Originally developed for growing coconuts and spices, Joo Chiat became a getaway for the wealthy in the 1920s. Now it’s a national heritage conservation area, with some of Singapore’s finest pre-war architecture and shophouses. And fantastic food. Take the following “foodwalk” – you’ll need to set aside a couple of hours – for a great taste of the unique culinary offerings in the area.
A good place to start is the Paya Lebar MRT station. Cross Sims Avenue, walk to Changi Road and turn left to stroll past the Malay Village, a collection of kampong huts and rundown bungalows housing souvenir treasures. At the next main intersection, turn down Joo Chiat Road. Welcome to food heaven!
The street is lined with shops selling everything from bicycles to household supplies, a variety of clinics, and, of course, restaurants. On the left near the corner of Joo Chiat Terrace you’ll come to a shophouse restaurant, Kway Guan Huat (“Joo Chiat Original Popiah & Kueh Pie Tie, since 1938”; 95 Joo Chiat Road). If it’s the weekend, you’ll see several older men in the open-air storefront, standing over hot griddles and dabbing dough into popiah skins – those paper-thin wrappers for Hokkien-style spring rolls.
Next door, the popiah itself is made, with a slather of mashed garlic and soy syrup beneath delicately cooked turnip, sliced carrots, prawns, egg, crispy dough bits and crushed peanuts. It’s all wrapped, stretched and rolled tight in the featherweight skins and cut like a sushi roll by – if you’re lucky – Zita Quek. Zita is the second-generation owner who, with her infectious smile, has been making popiah here for over forty years. When you taste them, you’ll understand the fuss about this place.
Across the street at the Masjid Khalid mosque, you can peek into a no-frills, workingman’s temple before heading to Sha Zah Confectionery (105 Joo Chiat Road) for Malay curry puffs. Unlike those ubiquitous half-moon versions, these are flat, flaky layers of pastry enveloping savoury mutton, chicken or other fillings, handmade from scratch right there and sold over an open counter on the sidewalk. Try one warm from the oven, or take some home so when you wake in the middle of the night craving more, they’ll be there.
At the corner of Joo Chiat Place, make a left. This street is lined with old Peranakan shophouses hugging the sidewalks. At Everitt Road sits a tidy row of shophouse residences, each with identical shuttered doors and windows. Across the street is the Sin Wah Coffeeshop (62 Joo Chiat Place) where, inside, Fei Fei Coffeeshop is the place to try wanton mee, served in old-school hawker rooster bowls. Ask for chilli sauce with your noodles; it will come in a Chinese spoon resting on top. Stir it all together, pulling the liquid in the bottom of the bowl throughout the perfectly al dente noodles. And don’t forget the wanton soup. The minced pork wantons, each with a perfect little prawn inside it, float in a delicate broth. This meal is as good as it gets – for about $5 – so slurp your noodles loudly!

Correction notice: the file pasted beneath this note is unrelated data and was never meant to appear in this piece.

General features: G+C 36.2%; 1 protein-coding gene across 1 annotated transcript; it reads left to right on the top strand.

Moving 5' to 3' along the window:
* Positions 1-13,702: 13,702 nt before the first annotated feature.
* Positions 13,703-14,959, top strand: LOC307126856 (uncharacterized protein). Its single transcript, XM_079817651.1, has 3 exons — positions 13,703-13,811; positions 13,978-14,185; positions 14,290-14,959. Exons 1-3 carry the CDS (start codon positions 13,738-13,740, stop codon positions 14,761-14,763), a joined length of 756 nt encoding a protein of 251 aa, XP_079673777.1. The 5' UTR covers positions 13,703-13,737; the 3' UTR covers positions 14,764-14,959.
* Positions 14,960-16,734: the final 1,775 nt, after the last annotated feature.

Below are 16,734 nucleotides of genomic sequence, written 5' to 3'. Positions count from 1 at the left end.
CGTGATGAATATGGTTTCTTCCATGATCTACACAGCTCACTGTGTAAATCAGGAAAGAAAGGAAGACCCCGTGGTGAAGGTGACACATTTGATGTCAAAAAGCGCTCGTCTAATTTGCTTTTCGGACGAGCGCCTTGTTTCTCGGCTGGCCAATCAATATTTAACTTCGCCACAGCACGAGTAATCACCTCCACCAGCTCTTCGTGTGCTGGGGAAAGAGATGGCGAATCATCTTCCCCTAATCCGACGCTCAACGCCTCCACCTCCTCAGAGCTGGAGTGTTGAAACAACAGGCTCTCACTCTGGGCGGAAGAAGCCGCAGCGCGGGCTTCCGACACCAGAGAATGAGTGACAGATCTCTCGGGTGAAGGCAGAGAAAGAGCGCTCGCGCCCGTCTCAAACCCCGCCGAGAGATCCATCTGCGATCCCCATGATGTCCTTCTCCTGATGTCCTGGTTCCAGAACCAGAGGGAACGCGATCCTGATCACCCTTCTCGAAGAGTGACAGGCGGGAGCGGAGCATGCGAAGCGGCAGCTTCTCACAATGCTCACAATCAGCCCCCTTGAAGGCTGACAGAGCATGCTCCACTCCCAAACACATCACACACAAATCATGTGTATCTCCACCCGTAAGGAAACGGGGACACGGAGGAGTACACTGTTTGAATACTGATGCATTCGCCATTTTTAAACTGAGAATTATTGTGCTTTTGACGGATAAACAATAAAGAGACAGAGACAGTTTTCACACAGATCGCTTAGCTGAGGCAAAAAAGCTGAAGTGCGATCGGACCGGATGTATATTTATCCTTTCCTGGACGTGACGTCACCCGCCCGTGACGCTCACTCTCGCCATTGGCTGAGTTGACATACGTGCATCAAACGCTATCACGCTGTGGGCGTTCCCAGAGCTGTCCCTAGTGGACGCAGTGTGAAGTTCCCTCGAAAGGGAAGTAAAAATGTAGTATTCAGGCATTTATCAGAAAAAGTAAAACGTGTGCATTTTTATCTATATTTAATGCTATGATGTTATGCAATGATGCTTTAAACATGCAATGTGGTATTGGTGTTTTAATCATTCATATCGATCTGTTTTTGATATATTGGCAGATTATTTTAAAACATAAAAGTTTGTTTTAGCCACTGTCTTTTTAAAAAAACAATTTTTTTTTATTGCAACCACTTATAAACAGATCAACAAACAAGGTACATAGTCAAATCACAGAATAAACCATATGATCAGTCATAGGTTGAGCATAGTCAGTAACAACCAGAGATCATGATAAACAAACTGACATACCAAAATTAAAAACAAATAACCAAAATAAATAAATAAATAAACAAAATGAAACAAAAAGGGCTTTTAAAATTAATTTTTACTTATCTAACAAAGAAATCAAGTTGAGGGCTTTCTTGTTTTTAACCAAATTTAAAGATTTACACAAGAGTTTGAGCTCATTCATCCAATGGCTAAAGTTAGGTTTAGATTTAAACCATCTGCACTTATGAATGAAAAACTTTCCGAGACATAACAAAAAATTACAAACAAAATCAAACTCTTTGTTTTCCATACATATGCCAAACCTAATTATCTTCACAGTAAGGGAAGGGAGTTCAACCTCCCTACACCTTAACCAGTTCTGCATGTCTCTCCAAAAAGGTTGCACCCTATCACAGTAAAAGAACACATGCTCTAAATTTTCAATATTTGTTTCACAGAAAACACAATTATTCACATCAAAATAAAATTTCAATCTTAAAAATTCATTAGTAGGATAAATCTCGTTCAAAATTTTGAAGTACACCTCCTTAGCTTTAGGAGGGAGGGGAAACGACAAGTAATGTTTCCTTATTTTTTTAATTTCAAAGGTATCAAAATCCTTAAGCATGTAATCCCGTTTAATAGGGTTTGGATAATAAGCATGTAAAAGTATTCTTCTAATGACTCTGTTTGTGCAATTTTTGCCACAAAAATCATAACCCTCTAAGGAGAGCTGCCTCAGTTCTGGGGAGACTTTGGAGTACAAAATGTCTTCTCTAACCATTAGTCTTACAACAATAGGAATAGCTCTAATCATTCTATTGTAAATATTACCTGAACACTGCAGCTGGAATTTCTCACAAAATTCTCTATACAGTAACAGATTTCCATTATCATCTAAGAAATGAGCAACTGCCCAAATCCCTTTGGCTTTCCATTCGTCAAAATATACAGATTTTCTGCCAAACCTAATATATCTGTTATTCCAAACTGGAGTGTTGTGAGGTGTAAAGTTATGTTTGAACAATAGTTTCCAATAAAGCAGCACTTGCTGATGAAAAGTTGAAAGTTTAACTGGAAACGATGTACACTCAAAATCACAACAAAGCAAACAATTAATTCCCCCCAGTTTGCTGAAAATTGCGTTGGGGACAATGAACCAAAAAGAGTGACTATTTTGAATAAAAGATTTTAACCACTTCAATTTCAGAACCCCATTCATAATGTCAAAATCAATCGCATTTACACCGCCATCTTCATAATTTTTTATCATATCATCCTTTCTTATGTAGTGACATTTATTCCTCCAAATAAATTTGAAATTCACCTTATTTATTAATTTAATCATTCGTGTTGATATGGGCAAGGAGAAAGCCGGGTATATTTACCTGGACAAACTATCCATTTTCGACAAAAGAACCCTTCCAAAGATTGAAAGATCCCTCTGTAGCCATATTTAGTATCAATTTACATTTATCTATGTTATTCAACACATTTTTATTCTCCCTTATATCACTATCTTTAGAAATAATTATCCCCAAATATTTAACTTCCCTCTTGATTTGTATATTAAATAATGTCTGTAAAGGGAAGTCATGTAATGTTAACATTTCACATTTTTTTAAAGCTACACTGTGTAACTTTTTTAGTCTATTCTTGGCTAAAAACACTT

Much as you may want to order more, don’t. Because just a few doors back toward Joo Chiat Road is Kim Choo Kueh Chang (60 Joo Chiat Place). Sample their classic Nonya bak chang dumplings – glutinous rice pyramids wrapped in bamboo leaves and steamed – containing treasures of pork, chestnuts, mushrooms, salted egg and soy. Variations of fillings are marked by coloured ribbons, and you’ll want to buy a box of mini-dumplings for another midnight snack.
Continuing back toward Joo Chiat Road, turn left onto Tembeling Road and stroll the neighbourhood. At Koon Seng Road, hang a right and pass rows of old Peranakan shophouses adorned with colourfully tiled façades. Now go left and continue down Joo Chiat Road, passing Chinese herbal clinics, great restaurants and countless local storefronts. At Joo Chiat Lane, gaze up at the dragons on the corner for more of Singapore’s architectural past.
Old meets new as you approach bustling East Coast Road. But first you’ll come to Puteri Mas Durian Puffs (475 Joo Chiat Road) – the best place to re-examine your feelings about the king of fruits. Here, they fill delicate choux pastry (the kind used for profiteroles) with creamy durian. Just two bites finishes these chilled treats as the sweetness of the choux mingles with the subtle brie-and-garlic flavour of the unadulterated fruit. Think you’ll hate it? Think again.
A few steps further and you’ve reached East Coast Road. From here you can head back, perhaps stopping at Joo Chiat Prawn Mee (15 Crane Road) along the way. Or save it for a future foodwalk – I’ll lead the way – because there’s so much more amazing food to try in Joo Chiat.
Kevin F. Cox is a writer and culinary explorer with a passion for Singaporean food. As our Foodwalker, he will wander Singapore’s neighbourhoods, forging the path for you to make your own great food discoveries.
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